This obligated disorderly Tamil leaders to come together requesting the UNHRC to refer Accountability concerns back to UN General Assembly and asking the Security Council to explore other avenues including referral to the ICC and inquire into genocide, war crimes and crimes against humanity. In a sign of the times the moderate TNA, radical Wigenswaran and militant Gajendrakumar managed a joint statement not very different from Commissioner Bachelet’s rebukes. In light of this the Global Tamil Forum (GTF) and the Canadian Tamil Congress (CTC) hosted a webinar on the 23rd Jan facilitating dialogue amongst Tamil representatives of the North-East, Upcountry and Muslims, to initiate a search for a common programme around which all of them, and this is important, progressive Sinhalese, can rally.
The withering rebuke from Commissioner Bachelet heightened expectation in these communities and the diaspora of a tough resolution and swift international action. They are now muscling capacity to get together experts with experience in international institutions and lobbying to extract the most out of the UNHRC. The next steps are challenging and replete with possibilities, difficulties and limitations. Domestic and diaspora clusters reckon coordinated advocacy by Tamils, Muslims and progressive Sinhalese can push global powers to compel Lanka’s authoritarian Executive to implement policies of Accountability and Reconciliation. As I said before, personally however, I am pessimistic of the outcome and cynical about the regime.
The question is how tough should Geneva get to be helpful for Sri Lankan democracy? A simple rap on the knuckles will be counterproductive and gentle sermons achieve nothing on accountability, reconciliation or democratisation. For a decade the UNHRC played the softly-softly game and achieved nothing. The Nandesana regime is indebted to its powerbase of testosterone fired monks, hell-bent nationalists, grumpy generals, killer corporals, and vicious (vice?) admirals of an eleven tug boat navy (who preen in the glory of Zheng He and Horatio Nelson). To survive it must hold firm to this base. I still conjecture that as persons neither Mahinda nor Gota are racists, but those to whom they are indebted to remain in power call the shots. Another wildcard is how the Burmese coup may play out in the debate on Lanka. China will be gratified by the ouster of namby-pamby Aung San and the return of a dictatorship which will nestle in its pocket. The US, India and Japan will calculate the odds between driving the regimes in Naypyidaw and Colombo deeper into a Chinese cuddle versus crushing them with a tougher strategic equation. The gut nature of the Biden-Team is intrinsic hostility to gorillas, Burmese or other, and endorsement of Commissioner Bachelet’s fusillade on Sri Lankan governments past and present, but calculations of global power-play will be more significant.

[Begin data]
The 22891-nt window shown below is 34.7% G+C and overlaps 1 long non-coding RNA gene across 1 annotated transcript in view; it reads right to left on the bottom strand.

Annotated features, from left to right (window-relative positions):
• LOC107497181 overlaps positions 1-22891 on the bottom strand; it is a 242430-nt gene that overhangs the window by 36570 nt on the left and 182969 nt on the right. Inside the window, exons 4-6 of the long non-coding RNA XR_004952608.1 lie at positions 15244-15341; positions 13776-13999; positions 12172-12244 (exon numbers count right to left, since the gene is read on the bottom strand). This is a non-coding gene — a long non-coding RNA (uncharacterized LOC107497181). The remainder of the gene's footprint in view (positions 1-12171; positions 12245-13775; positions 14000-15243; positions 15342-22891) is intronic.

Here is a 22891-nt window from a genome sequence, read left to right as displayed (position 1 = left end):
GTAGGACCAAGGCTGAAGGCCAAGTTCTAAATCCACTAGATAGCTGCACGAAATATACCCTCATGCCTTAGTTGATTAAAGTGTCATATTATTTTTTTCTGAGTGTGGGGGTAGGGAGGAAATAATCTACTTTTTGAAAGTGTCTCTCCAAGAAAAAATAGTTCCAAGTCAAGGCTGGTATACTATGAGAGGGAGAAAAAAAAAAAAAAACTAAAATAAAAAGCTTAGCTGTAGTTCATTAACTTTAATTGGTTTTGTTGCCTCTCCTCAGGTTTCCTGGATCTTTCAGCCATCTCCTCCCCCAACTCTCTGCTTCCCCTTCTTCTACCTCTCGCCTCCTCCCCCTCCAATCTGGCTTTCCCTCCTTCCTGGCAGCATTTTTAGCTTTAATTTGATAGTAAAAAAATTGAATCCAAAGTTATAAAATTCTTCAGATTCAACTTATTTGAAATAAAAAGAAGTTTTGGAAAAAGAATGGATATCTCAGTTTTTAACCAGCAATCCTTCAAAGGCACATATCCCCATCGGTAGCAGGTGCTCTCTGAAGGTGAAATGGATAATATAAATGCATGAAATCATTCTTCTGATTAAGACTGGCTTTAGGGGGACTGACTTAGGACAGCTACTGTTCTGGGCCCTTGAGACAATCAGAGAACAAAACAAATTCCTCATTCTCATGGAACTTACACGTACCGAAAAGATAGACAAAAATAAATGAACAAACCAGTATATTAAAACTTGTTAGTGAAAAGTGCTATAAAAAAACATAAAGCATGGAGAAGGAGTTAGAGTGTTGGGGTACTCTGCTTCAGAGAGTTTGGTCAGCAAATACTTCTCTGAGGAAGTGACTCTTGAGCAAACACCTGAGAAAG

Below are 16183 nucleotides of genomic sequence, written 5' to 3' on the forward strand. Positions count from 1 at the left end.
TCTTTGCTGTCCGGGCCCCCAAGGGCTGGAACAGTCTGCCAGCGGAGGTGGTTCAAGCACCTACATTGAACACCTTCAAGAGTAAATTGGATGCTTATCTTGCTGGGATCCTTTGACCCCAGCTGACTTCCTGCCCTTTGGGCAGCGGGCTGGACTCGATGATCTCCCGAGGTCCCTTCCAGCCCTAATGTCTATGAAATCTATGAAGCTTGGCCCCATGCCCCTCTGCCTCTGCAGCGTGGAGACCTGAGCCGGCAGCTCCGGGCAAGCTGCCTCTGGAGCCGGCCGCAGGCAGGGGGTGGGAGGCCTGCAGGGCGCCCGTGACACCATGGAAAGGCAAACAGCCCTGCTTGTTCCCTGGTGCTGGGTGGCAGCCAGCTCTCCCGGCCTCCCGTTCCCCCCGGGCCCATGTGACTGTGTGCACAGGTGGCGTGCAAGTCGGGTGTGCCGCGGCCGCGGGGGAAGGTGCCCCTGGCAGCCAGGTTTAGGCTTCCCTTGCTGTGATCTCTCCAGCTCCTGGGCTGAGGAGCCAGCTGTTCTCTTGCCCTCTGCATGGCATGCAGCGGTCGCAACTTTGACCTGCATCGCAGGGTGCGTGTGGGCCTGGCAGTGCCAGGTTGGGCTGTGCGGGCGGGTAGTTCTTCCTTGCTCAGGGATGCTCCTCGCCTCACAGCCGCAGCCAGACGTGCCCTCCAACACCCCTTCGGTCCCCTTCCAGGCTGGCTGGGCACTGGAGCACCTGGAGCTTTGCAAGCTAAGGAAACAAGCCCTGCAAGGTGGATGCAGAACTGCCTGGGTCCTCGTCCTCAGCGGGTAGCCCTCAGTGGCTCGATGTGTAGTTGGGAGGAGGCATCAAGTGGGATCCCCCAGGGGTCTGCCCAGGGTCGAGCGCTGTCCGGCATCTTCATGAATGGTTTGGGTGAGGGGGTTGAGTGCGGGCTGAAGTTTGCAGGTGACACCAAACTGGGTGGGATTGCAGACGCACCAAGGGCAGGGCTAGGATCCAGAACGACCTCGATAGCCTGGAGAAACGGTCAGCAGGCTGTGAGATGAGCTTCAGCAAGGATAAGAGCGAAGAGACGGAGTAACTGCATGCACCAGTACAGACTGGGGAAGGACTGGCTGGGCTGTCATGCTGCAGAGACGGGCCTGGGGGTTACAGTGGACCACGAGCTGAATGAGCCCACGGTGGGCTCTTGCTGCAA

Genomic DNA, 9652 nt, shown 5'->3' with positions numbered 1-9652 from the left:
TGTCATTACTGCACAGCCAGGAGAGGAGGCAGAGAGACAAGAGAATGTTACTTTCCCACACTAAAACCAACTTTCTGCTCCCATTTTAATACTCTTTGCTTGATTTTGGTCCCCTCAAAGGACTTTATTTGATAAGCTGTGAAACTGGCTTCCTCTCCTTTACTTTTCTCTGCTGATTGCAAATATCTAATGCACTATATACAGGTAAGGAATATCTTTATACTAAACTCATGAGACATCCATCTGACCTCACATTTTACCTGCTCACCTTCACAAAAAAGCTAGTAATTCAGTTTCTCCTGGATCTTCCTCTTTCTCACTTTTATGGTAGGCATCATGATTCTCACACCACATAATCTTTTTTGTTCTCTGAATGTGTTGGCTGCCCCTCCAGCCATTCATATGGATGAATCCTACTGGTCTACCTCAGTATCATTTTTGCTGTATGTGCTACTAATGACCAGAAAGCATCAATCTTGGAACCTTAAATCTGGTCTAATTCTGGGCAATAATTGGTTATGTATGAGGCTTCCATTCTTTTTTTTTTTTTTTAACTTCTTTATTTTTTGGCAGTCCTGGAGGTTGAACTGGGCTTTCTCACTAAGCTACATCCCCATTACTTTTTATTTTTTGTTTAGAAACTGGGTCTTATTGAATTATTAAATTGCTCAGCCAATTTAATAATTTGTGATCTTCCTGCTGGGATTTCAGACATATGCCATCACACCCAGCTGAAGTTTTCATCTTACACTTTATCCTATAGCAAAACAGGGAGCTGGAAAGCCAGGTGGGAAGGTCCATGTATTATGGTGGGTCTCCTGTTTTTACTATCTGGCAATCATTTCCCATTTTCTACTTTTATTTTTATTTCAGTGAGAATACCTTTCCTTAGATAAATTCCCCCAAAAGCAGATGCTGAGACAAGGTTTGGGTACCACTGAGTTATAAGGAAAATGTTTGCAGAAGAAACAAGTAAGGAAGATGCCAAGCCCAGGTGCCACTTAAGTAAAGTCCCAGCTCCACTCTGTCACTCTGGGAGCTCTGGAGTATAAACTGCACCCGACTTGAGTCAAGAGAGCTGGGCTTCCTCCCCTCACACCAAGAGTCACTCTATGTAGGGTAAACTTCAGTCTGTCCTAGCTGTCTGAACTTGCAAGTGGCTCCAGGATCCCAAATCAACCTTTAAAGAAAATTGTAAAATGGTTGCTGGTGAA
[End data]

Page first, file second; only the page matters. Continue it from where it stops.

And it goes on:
Global human rights movements must play hardball and bring both these regimes to their knees. With the popularity of the regimes crumbling they are half way down already. Human rights movements must get tough or back-off and stop pretending they have any mileage in correcting violations in country’s possessed by the demons of die-hard racism or hard-core religious extremism. As in the past, mere censure in Geneva will be exploited by Lanka’s regime to stoke Sinhala-Buddhist extremism, its survival bedrock. Just when the Gota Presidency buggered the independence of institutions designed to check executive power and assist the rule of law, a constitutional amendment gave the president a JR-esque status. Retired kaki types some implicated in human rights concerns have been put in key positions. Two dozen military folk have been elevated to ministry secretaries and corporate bosses. The worst slap in the face for human rights was appointment of Kamal Gunaratne as Secretary Defence and Sarath Weerasekara to oversee police and civil security and screw up devolution; both are extreme Sinhala nationalists. Gotha has appointed military jackboots to direct covid control in all districts. Surveillance and harassment of civil society activists by intelligence agencies, oversight of NGOs, restrictions on foreign funding and harassment, is on the rise.
One of Gota’s Commissions recommend impunity for state sponsored murders of journalists, students and political opponents. Another was commissioned on 31 Jan to finger politicians and ‘disloyal’ former public servants who could lose their civic rights. In the interim Harin Fernando has been promised a canine funeral! It is not the job of the UNHRC to pull Lanka out of this self-made hell-hole though any assistance in melioration is welcome. Clearly Nandasena Gotabaya has made up his mind to impose a one-party regime on one of Asia’s oldest democracies and that should concern the UNHRC.